Grey Lines with Black, Blue and Yellow, Georgia O’Keeffe



In this masterpiece of Georgia O’Keeffe’s career, precisely delineated, undulating folds and lucid, three-dimensional forms work together to create an image of potent ambiguity suggesting either portrayals of plant life or, as some critics have argued, abstractions based on the female anatomy.

Many of the works produced by Georgia O’Keeffe during the 1920s and 1930s hover enticingly on the margins between figuration and abstraction. The notion that art could be entirely non-representational, or abstract, was widely explored in the decode from 1910, particularly in the work of the Russian painter Wassily Kandinsky (1866-1944) and the Dutchman Piet Mondrian (1872-1944). Although O’Keeffe did not visit Europe during this period, she would have been made aware of these trends in European modern art through her contact with avant-garde circles in New York. Her attention would also have been drawn to the Synchromist works of Stanton MacDonald-Wright (1890-1973), an early American supporter of abstraction. From early in her career, O’Keeffe experimented with abstract forms, most notably in the work Blue and Green Music. However, the key strength of O’Keeffe’s work often resided in its derivation from natural, organic forms, producing shapes and colours that evoke plant forms, flowers, and shells. O’Keeffe’s near-abstract, natural forms were highly influential on later painters.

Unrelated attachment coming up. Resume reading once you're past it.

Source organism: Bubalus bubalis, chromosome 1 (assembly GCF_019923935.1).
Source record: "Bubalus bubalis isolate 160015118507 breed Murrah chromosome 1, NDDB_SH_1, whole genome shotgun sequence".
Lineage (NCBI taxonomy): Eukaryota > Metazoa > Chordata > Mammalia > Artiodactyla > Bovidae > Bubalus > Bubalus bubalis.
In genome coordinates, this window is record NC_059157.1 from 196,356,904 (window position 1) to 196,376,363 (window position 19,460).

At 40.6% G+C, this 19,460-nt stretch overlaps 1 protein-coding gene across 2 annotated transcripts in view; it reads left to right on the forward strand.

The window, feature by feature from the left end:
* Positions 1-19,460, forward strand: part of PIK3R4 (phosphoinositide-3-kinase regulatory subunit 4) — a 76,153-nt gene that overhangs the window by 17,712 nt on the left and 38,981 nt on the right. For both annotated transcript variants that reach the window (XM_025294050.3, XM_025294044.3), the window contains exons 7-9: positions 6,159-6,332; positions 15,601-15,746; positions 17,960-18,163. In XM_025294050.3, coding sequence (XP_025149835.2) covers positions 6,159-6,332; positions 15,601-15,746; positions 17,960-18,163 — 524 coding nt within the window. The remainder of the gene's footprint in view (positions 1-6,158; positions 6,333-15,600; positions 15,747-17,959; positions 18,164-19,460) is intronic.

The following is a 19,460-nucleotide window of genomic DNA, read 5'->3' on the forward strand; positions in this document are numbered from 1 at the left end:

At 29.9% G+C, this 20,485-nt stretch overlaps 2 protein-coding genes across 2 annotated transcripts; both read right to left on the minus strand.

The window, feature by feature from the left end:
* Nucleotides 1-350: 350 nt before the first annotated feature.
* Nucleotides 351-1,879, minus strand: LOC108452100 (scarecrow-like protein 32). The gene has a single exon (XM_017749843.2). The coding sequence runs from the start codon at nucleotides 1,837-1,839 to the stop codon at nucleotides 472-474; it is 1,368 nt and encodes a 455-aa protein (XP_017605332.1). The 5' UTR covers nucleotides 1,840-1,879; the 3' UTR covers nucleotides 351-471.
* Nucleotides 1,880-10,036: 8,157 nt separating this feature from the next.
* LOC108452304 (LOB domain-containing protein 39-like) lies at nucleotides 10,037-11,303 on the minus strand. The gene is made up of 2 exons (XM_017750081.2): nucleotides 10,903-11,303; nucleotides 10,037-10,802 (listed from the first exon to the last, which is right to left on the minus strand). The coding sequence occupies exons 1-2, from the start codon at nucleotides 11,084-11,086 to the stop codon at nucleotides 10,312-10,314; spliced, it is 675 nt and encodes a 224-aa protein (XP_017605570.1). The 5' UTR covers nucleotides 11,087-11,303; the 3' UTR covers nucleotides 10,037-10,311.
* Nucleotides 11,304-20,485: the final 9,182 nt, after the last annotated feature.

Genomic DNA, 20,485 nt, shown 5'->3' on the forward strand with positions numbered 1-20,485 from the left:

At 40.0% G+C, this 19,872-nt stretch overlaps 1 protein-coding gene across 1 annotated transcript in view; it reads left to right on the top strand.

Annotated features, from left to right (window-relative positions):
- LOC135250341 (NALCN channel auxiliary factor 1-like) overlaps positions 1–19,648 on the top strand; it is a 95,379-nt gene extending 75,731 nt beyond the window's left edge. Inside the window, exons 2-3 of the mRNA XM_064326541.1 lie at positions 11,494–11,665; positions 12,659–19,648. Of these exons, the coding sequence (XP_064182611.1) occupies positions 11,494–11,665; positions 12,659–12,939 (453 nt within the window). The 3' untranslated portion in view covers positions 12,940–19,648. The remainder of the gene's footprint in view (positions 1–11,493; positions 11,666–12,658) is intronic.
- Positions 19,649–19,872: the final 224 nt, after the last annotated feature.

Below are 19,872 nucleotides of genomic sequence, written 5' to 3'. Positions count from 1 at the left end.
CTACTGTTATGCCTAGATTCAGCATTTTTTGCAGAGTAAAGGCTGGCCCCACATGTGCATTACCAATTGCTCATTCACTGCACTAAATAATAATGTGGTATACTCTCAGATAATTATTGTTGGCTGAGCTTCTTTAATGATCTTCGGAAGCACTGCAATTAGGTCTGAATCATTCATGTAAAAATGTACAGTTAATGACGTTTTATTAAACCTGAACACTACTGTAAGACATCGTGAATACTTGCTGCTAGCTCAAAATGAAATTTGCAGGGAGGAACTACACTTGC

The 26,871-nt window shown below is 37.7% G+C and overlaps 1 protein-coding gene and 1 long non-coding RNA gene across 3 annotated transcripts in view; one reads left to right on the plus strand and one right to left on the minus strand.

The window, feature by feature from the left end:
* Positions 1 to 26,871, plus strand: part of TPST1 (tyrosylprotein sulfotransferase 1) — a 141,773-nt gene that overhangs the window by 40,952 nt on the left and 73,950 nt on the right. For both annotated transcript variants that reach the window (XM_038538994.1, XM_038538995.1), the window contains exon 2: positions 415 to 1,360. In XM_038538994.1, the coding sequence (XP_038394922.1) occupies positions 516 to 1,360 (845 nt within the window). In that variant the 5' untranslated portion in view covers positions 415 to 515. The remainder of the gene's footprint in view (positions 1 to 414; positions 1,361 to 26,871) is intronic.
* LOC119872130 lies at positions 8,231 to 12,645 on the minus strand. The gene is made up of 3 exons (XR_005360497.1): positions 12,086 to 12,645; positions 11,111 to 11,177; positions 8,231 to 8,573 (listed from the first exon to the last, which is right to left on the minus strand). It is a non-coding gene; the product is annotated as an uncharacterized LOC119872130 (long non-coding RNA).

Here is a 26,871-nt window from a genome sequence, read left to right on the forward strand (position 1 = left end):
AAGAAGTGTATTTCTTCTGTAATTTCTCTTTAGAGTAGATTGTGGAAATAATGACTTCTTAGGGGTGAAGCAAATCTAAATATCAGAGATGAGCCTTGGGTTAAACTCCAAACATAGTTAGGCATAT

Personal Reflection:

I studied Georgia O’Keeffe’s artworks from my undergrads. O’Keeffe specializes in the depiction of nature and plants, which is the type of thing I’m not good at — shaping and designing environments, so I went through a lot of O’Keeffe’s artworks. This painting is one of my favorites called Grey Lines with Black, Blue and Yellow. It depicts mysterious folds with three-dimensional shadows. Unlike the traditional flower shapes, the painting suggests either a depiction of a plant, but I also see elements that imply femininity.
My research focused on art-related affective theory. Contrary to the common stereotype of nature art, “Isn’t nature supposed to be moody?” , O’Keeffe makes the own choice. When I first saw this painting, I felt a strong sense of sadness. I would like to see how to use shape and color to express the feelings — this masterpiece is absolutely a great reference.


Grey lines with black, blue and yellow, 1923 by Georgia o’keeffe. (n.d.). Retrieved January 17, 2023, from